Thursday, March 26, 2015

6 Common Mistakes That Can Prevent Weight Loss

By Chris Freytag

Spring is around the corner, and it's all about change. You shake off those winter blues and come alive again. You spring clean your house and your get rid of clutter in your closet. See ya, big winter sweaters, it's finally safe to venture outside again. Then you realize there's something else you want to change... your body! If you are on a mission to lose weight and improve your body by summertime, make sure you don't make one of these six common mistakes that prevent weight loss.

1. You don't break up with starchy carbs.
If you want to slim down, one of first things you should do is reduce your intake of starchy carbs. Avoid white breads and white rice, potatoes, fried foods and processed foods. Aim for more healthy fats like avocados and nuts in small quantities, and increase your intake of fruits and veggies. Squeeze fresh lemons into your water, too. Water helps you fill you up and lemons benefit your body in lots of ways! I always start my day with a tall glass of lemon water.

2. You are the queen of the same 'ol routine.
Your body gets used to the same exercise if you do it every day, and weight loss can be much more effective when you surprise your body once in a while. Change up your workout and mix it up by increasing the intensity or duration of your exercise. If you really want to blast fat, try some high intensity interval training. Called HIIT training, it involves shorter cardio workouts at a higher intensity. Getting your heart rate up in bursts revs up your metabolism and burns those calories. Oh, and make sure your workouts involve this sparkly glistening thing called "sweating."

3. You forget it takes two.
If you want to get right to it, you need two things for weight loss -- clean eating and exercise. Period. Not just clean eating. Not just exercise. It takes two to tango, as the saying goes. Try healthy eating and increased exercise to steadily lose weight. For every pound you want to lose, you need a deficit of 3,500 calories, or put another way, you need to burn an extra 3,500 calories. Create the 3,500 deficit with a combination of reduced caloric intake and an increased calorie burn with exercise. Most people have a tendency to overestimate the calories they are burning and underestimate the calories they take in, so keep that in mind! Remember, you can't lose weight for the long term without a combined effort of healthy eating and exercise. You won't be able to lose weight and keep it off if you only choose one method.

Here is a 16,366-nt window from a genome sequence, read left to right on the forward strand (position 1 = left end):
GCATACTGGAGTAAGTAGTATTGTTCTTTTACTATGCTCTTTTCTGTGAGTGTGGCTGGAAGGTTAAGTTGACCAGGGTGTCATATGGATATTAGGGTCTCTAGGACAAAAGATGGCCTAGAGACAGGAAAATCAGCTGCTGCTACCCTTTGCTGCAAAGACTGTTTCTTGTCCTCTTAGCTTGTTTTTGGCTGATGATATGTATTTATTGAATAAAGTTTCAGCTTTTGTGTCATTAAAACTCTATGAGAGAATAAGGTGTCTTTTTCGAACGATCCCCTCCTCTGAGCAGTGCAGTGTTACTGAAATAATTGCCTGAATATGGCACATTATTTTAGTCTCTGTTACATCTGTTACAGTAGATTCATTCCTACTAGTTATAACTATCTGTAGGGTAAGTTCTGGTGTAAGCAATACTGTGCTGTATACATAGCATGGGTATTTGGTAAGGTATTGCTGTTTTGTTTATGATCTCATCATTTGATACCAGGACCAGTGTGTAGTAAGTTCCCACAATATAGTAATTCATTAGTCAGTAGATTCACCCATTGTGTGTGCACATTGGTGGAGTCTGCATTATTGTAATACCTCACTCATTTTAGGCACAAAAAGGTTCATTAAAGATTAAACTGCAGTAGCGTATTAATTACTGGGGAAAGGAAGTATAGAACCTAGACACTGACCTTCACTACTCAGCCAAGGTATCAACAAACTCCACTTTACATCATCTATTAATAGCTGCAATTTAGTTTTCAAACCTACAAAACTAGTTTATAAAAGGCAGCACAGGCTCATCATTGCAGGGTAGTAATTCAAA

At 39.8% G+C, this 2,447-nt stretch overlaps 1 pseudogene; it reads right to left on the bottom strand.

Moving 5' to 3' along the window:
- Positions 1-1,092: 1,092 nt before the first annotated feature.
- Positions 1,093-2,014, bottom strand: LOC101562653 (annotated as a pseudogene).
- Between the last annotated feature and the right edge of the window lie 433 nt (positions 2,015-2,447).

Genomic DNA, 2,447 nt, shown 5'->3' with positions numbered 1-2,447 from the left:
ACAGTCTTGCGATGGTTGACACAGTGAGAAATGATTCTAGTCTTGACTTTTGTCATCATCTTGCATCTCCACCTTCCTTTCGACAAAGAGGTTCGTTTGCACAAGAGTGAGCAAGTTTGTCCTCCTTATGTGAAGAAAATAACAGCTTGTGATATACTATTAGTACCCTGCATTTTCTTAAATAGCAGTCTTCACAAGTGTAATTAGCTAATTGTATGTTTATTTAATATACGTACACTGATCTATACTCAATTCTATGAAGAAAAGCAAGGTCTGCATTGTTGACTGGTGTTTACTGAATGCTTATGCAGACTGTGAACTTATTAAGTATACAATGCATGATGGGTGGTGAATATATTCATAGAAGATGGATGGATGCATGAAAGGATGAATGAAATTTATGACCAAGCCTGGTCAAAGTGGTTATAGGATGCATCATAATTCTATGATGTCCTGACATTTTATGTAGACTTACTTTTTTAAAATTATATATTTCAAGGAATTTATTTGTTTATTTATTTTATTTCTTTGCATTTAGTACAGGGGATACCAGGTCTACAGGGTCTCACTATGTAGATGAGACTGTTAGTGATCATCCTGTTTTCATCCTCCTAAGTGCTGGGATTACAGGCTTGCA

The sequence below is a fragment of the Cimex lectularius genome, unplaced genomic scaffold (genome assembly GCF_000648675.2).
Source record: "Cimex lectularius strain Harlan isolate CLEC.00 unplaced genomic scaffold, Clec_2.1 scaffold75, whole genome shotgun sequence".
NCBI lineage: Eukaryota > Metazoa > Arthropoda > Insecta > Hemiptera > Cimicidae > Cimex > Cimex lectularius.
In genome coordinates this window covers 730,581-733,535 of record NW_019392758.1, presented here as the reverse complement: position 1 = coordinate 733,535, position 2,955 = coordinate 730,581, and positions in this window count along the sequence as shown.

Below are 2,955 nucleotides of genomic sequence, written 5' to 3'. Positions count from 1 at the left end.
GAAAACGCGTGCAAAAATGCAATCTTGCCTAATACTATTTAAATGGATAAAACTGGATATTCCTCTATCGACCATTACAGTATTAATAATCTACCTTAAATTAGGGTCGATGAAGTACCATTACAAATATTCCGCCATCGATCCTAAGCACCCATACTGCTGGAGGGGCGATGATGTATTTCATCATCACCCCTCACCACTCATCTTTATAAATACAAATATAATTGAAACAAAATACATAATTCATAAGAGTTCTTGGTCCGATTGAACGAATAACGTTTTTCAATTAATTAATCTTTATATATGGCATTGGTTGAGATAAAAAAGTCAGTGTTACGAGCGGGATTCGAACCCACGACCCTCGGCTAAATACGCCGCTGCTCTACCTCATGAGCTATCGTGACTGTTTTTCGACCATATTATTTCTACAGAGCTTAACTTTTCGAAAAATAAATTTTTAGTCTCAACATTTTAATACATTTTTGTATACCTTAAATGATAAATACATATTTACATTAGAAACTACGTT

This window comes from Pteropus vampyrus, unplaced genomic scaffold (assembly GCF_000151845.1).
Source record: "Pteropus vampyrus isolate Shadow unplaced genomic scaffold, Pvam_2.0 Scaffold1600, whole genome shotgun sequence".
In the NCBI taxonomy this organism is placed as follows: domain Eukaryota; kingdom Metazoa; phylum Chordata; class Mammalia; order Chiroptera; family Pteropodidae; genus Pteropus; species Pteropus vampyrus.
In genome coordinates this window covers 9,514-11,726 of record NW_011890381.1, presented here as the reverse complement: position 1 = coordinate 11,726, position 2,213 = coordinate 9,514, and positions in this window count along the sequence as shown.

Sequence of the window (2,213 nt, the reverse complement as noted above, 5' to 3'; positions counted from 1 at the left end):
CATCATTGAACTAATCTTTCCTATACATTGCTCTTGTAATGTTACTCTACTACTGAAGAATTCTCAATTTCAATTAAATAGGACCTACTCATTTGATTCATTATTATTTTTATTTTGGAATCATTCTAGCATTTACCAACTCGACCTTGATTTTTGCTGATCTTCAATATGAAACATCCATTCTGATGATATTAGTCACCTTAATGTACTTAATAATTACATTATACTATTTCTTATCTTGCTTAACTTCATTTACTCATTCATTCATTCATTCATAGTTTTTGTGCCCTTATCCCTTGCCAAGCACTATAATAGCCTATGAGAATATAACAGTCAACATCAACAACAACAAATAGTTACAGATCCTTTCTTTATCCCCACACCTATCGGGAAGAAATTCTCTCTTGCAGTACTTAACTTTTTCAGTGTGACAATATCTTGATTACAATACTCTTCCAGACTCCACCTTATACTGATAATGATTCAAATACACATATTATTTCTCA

4. You live in stress mode.
Often overlooked in weight loss, stress can keep you stuck at a certain weight or cause you to gain, according to the Mayo Clinic. If you are stressed to the max, your body produces a hormone called cortisol, and if not controlled, your body can increase its fat storage. Plus, how often have you turned to a favorite food or snacked endlessly when you are stressed out? Get ahead of your stress and you can watch the numbers go down on the scale. Take a walk, get some fresh air, meditate, do something fun, read a book, laugh, call up a friend or seek some alone time. Find ways to reduce your stress and commit to doing a few of those things each week. Managing your stress effectively is an essential component of weight loss.

5. You love cardio (yeah!) but you ignore your muscles (boo).
Too often people get psyched that they are exercising most days of the week -- with some type of cardio -- and they forget about building and maintaining muscle. The less muscle you have, the lower your metabolism. The more muscle you have, the more calories your bod burns even when you aren't working out! For weight loss and a strong body you need to do some form of weight training. Don't be intimidated by the term, it doesn't mean you have to become a body builder and lift barbells. Grab a set of hand weights or try workouts that combine cardio and strength training. You also can use your own body weight and do planks, push-ups, squats or lunges -- they are all muscle-building exercises.

6. You skimp on sleep.
Straight to the point: Missing sleep increases your stress level and makes you hungrier. With a lack of sleep (less than seven hours a night) your ghrelin level gets off and stimulates your appetite more and your leptin level (responsible for suppressing your appetite) goes down, according to WebMD. If you want to lose more fat, get more sleep! You will be more likely to have mental clarity to make healthier decisions and your body will be able to operate at its best.

If you find yourself stuck on a plateau or not losing weight like you want to, put a little spring in your step and avoid these six things that can sabotage your weight loss! You can successfully push past a plateau and lose weight this spring!

Tuesday, March 24, 2015

Hair Loss: Not Just a Man's Issue

By Anna Medaris Miller

When Thea Chassin lived in Los Angeles, she liked to treat herself to great haircuts in Beverly Hills. So when she moved to upstate New York in 1992, her hair style took a hit.​ “I said, ‘Oh my Lord, I’ve gone back in time like 20 years,’” she says. “The 80s color palette in LA had come and gone, and it was just arriving in Albany.”